Players Lounge, a bar and restaurant in the Congress Heights neighborhood of southeast Washington, D.C.
It's oldies R&B and soul music night at Player's Lounge, a restaurant and bar so ingrained in the Congress Heights neighborhood of southeast D.C. that Washington City Paper once described it as "Ward 8's living room."
And while Players is now the go-to meeting place for residents in this corner of the city, tonight's DJ Wayne Hartridge AKA DJ Ultra Mix says it wasn't always so friendly.
"I was actually the DJ when it was a strip club," explains Hartridge. "I've seen it change," he continues. "The clientele, everything. It was a complete turnaround. Imagine a strip club environment in the '80s at the start of the crack epidemic and the whole nine yards. It just made a complete turnaround and that's why it's still here."
The architects of that turnaround were owners Steve and Georgene Thompson. The Thompsons got rid of the dancers and put the focus on the soul food and drinks. After a brief drop in business, the customers began flocking to Players and haven't stopped coming since. Georgene thinks the laid back nature of the place is a big draw for folks.
"We don't ask [customers] to dress up or nothing like that," says Thompson. You just come the way you feel. Just as long as you've got clothes on. That's it. And they really like that."
Georgene's daughter and bar manager Angie Thompson-Hines agrees, but goes a step further.
"We treat them right. We treat them as if they are all family," Angie says. "That's why they keep coming and coming and coming."
And the bar really is a family affair.
"Most of us are all family that work behind the bar," explains Angie. "It's me, Josephine, my husband, Michael who's in the kitchen, my mother, my father helps out every now and then, my son who's 22 years old and he runs it at night."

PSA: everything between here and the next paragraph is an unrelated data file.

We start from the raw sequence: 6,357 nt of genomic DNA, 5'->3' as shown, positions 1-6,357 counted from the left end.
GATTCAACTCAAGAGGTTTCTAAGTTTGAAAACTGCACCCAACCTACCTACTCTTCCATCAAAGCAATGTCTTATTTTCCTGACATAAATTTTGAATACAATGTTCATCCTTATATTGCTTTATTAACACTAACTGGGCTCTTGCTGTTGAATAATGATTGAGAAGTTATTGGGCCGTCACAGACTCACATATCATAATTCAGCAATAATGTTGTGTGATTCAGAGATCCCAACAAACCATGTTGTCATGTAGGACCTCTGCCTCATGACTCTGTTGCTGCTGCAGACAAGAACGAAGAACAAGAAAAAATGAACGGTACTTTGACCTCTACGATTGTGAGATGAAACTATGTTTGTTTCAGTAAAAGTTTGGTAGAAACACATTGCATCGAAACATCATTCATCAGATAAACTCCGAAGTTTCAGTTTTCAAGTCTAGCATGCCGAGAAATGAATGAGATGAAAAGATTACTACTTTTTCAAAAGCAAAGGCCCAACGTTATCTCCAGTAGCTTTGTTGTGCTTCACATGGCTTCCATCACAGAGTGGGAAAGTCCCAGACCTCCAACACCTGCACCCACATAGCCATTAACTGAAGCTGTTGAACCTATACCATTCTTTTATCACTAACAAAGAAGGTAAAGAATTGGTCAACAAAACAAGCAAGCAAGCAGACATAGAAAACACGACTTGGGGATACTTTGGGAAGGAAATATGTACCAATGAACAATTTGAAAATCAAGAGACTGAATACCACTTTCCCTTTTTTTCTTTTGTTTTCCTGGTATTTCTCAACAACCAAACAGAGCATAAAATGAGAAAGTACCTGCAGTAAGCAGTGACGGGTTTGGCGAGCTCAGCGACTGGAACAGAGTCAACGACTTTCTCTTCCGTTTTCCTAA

DJ Wayne Hartridge says Players is more than just a place to grab a beer.
"The owners really take care of the community, and Steve and Georgene emphasize that," explains Wayne.
That pride and respect for the community has rubbed off on those around them. Wayne's a member of The Fat Boys, a social club and a sort of service fraternity associated with the bar.
"[The Fat Boys] started out as a club that was about having fun, and then it just got to be community-oriented," recalls Wayne. "We just fed 150 people for Thanksgiving. As you can see, we've got a toy drive going on this Saturday. We're a community-based club."
Beyond the good deeds, this place means a lot to regulars like Nick Johnson, a radio DJ at local station WPFW. He remembers the dark days when Players Lounge was a refuge and the only sit-down restaurant in Ward 8.
"I grew up in this part of the city," says Johnson. "I saw this part of the city go through the riots of 1968. I saw this part of the city become desolate."
Although Nick says he's seen progress in the past decade with the arrival of new restaurants and bars, he remains loyal to Players for one simple reason.
"They have not let this establishment become part of the blight of the city," Nick explains. "Through all those years of strife elsewhere, it has never lost the friendliness. It has never lost the appeal of being a friendly neighborhood bar."
Tonight, as I sit in the corner listening to R&B classics, folks are talking, laughing, and watching football as the smell of fried food floats through the air.
This really could be anyone's living room in America.
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